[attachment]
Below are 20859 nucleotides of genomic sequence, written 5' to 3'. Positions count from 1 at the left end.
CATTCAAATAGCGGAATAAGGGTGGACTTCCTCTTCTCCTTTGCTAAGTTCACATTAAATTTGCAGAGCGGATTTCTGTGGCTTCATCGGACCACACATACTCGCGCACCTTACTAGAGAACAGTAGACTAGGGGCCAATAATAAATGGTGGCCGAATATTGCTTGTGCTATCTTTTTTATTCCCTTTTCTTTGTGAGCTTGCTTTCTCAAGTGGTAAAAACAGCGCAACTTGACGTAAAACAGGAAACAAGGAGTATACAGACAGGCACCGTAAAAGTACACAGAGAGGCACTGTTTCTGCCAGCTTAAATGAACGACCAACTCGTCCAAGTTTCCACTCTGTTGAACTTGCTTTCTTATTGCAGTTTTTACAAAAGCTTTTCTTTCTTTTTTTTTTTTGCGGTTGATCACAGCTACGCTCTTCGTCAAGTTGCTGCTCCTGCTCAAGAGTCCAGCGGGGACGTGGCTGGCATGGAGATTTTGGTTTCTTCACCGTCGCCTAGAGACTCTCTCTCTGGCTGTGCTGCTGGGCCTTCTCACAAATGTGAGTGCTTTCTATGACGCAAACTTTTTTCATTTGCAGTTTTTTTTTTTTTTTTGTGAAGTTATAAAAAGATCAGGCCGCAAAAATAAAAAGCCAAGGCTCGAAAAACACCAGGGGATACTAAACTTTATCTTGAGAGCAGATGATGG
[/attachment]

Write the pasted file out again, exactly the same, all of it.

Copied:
Below are 20859 nucleotides of genomic sequence, written 5' to 3'. Positions count from 1 at the left end.
CATTCAAATAGCGGAATAAGGGTGGACTTCCTCTTCTCCTTTGCTAAGTTCACATTAAATTTGCAGAGCGGATTTCTGTGGCTTCATCGGACCACACATACTCGCGCACCTTACTAGAGAACAGTAGACTAGGGGCCAATAATAAATGGTGGCCGAATATTGCTTGTGCTATCTTTTTTATTCCCTTTTCTTTGTGAGCTTGCTTTCTCAAGTGGTAAAAACAGCGCAACTTGACGTAAAACAGGAAACAAGGAGTATACAGACAGGCACCGTAAAAGTACACAGAGAGGCACTGTTTCTGCCAGCTTAAATGAACGACCAACTCGTCCAAGTTTCCACTCTGTTGAACTTGCTTTCTTATTGCAGTTTTTACAAAAGCTTTTCTTTCTTTTTTTTTTTTGCGGTTGATCACAGCTACGCTCTTCGTCAAGTTGCTGCTCCTGCTCAAGAGTCCAGCGGGGACGTGGCTGGCATGGAGATTTTGGTTTCTTCACCGTCGCCTAGAGACTCTCTCTCTGGCTGTGCTGCTGGGCCTTCTCACAAATGTGAGTGCTTTCTATGACGCAAACTTTTTTCATTTGCAGTTTTTTTTTTTTTTTTGTGAAGTTATAAAAAGATCAGGCCGCAAAAATAAAAAGCCAAGGCTCGAAAAACACCAGGGGATACTAAACTTTATCTTGAGAGCAGATGATGG